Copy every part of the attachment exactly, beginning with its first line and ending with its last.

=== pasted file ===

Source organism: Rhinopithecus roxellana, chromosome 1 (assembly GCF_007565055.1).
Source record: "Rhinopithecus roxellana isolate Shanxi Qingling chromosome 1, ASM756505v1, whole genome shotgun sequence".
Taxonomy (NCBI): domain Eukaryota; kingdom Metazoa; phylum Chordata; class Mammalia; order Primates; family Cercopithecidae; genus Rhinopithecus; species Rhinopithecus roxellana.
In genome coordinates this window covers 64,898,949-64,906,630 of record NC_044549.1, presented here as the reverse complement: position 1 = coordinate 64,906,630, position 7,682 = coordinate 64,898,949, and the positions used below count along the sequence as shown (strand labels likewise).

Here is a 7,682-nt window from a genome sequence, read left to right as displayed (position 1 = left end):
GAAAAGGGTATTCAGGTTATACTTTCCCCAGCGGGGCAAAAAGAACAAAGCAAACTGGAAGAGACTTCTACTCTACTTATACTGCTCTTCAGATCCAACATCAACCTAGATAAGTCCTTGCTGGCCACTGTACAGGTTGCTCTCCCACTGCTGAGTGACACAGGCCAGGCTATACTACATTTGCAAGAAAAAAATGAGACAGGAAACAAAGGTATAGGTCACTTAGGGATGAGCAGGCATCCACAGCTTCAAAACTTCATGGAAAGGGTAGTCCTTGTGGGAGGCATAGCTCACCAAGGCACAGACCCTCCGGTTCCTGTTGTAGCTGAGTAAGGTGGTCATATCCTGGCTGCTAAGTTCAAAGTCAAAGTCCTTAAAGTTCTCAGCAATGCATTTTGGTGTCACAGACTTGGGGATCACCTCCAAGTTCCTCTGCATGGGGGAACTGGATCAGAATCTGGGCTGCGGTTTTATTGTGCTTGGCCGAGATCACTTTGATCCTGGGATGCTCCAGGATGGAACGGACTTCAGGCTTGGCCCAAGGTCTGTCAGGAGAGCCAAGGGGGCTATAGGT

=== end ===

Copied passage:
Source organism: Rhinopithecus roxellana, chromosome 1 (assembly GCF_007565055.1).
Source record: "Rhinopithecus roxellana isolate Shanxi Qingling chromosome 1, ASM756505v1, whole genome shotgun sequence".
Taxonomy (NCBI): domain Eukaryota; kingdom Metazoa; phylum Chordata; class Mammalia; order Primates; family Cercopithecidae; genus Rhinopithecus; species Rhinopithecus roxellana.
In genome coordinates this window covers 64,898,949-64,906,630 of record NC_044549.1, presented here as the reverse complement: position 1 = coordinate 64,906,630, position 7,682 = coordinate 64,898,949, and the positions used below count along the sequence as shown (strand labels likewise).

Here is a 7,682-nt window from a genome sequence, read left to right as displayed (position 1 = left end):
GAAAAGGGTATTCAGGTTATACTTTCCCCAGCGGGGCAAAAAGAACAAAGCAAACTGGAAGAGACTTCTACTCTACTTATACTGCTCTTCAGATCCAACATCAACCTAGATAAGTCCTTGCTGGCCACTGTACAGGTTGCTCTCCCACTGCTGAGTGACACAGGCCAGGCTATACTACATTTGCAAGAAAAAAATGAGACAGGAAACAAAGGTATAGGTCACTTAGGGATGAGCAGGCATCCACAGCTTCAAAACTTCATGGAAAGGGTAGTCCTTGTGGGAGGCATAGCTCACCAAGGCACAGACCCTCCGGTTCCTGTTGTAGCTGAGTAAGGTGGTCATATCCTGGCTGCTAAGTTCAAAGTCAAAGTCCTTAAAGTTCTCAGCAATGCATTTTGGTGTCACAGACTTGGGGATCACCTCCAAGTTCCTCTGCATGGGGGAACTGGATCAGAATCTGGGCTGCGGTTTTATTGTGCTTGGCCGAGATCACTTTGATCCTGGGATGCTCCAGGATGGAACGGACTTCAGGCTTGGCCCAAGGTCTGTCAGGAGAGCCAAGGGGGCTATAGGT